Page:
There are, however, some moves you can make to negotiate, I told Janice. For starters, you have some bargaining power here. The decision to hire you for the position has been made. That’s a huge hurdle. They already want you on the team and have spent time and money to get to this phase of the process.

Here are a few suggestions to help you navigate this conversation without closing the door on the job opportunity, especially if it’s one that genuinely appeals to you.

4 tips for negotiating a salary

What’s your number? The easiest way to draw the line in the sand is to do the soul-searching about the minimum number you’re OK with accepting without feeling underappreciated or underpaid.

Does the job’s appeal balance accepting a pay cut? A job is frequently far more than the income you derive from it. I have happily made this adjustment many times, and I’m comfortable with that. Many factors come into play. For me, the prestige of working for the company, the specific editor, or the learning experience was well worth it.

Sleuth out the typical pay range for the position. Do your research on what the position usually pays at other firms, or the average where you live, to make sure your hopes are on the mark. You might even search job boards to see what similar positions have posted as salary ranges.

Websites such as and provide salary information for jobs in numerous industries, and specific companies in some cases. The U.S. Office of Personnel Management has pay level rundowns for government jobs.

Think big picture. Consider benefits around the edges. If you can’t get the salary you desire, negotiate for overall compensation. That can include benefits such as remote work (something that’s not really an issue today but might be once we emerge from this pandemic), flexible hours, more paid vacation days and access to education reimbursement and ongoing workplace training programs.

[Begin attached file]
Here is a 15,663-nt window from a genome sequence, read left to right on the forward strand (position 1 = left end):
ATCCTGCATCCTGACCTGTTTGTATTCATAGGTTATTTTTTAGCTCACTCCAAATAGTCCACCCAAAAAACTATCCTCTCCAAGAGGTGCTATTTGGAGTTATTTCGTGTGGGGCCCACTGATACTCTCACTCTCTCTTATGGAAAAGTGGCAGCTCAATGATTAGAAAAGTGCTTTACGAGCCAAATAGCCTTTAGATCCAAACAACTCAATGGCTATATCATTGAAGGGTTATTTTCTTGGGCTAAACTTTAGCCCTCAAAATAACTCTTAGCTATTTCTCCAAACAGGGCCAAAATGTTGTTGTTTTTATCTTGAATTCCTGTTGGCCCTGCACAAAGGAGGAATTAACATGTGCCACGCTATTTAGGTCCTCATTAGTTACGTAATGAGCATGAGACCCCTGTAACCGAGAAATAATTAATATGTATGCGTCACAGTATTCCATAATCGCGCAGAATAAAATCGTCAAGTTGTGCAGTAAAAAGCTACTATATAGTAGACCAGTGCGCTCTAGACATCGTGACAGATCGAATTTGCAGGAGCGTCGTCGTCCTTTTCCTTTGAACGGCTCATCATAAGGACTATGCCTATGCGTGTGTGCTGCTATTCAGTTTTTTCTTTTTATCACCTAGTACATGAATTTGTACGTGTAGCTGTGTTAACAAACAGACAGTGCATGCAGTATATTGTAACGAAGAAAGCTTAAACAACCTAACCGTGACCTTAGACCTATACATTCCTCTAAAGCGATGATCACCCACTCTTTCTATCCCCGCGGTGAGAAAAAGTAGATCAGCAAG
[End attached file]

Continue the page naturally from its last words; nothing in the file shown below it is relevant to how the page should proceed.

Make a deal. One of my favorite moves is to enthusiastically express appreciation for the job offer, but request revisiting your salary in three to six months. Yes, it’s a gamble, but if you really want the job, it’s probably worth it. That time frame gives you chance to demonstrate your worth to the company and test out the job to see if it really is a good match for you.

Be sure to get this in writing, though, so you can hold your boss to the deal. Schedule periodic informal reviews during that time frame, if possible. And be diligent about recording a list of your accomplishments to refer to at that future salary review tête-à-tête, too.

Readers: Do you have any tips for salary negotiation? Let us know what worked for you in the comments below.

By Kerry Hannon

Kerry Hannon is an expert and strategist on work and jobs, entrepreneurship, personal finance and retirement. Kerry is the author of more than a dozen books, including Great Pajama Jobs: Your Complete Guide to Working From HomeNever Too Old To Get Rich: The Entrepreneurs Guide To Starting a Business Mid-LifeGreat Jobs for Everyone 50+, and Money Confidence. Follow her on Twitter @kerryhannon.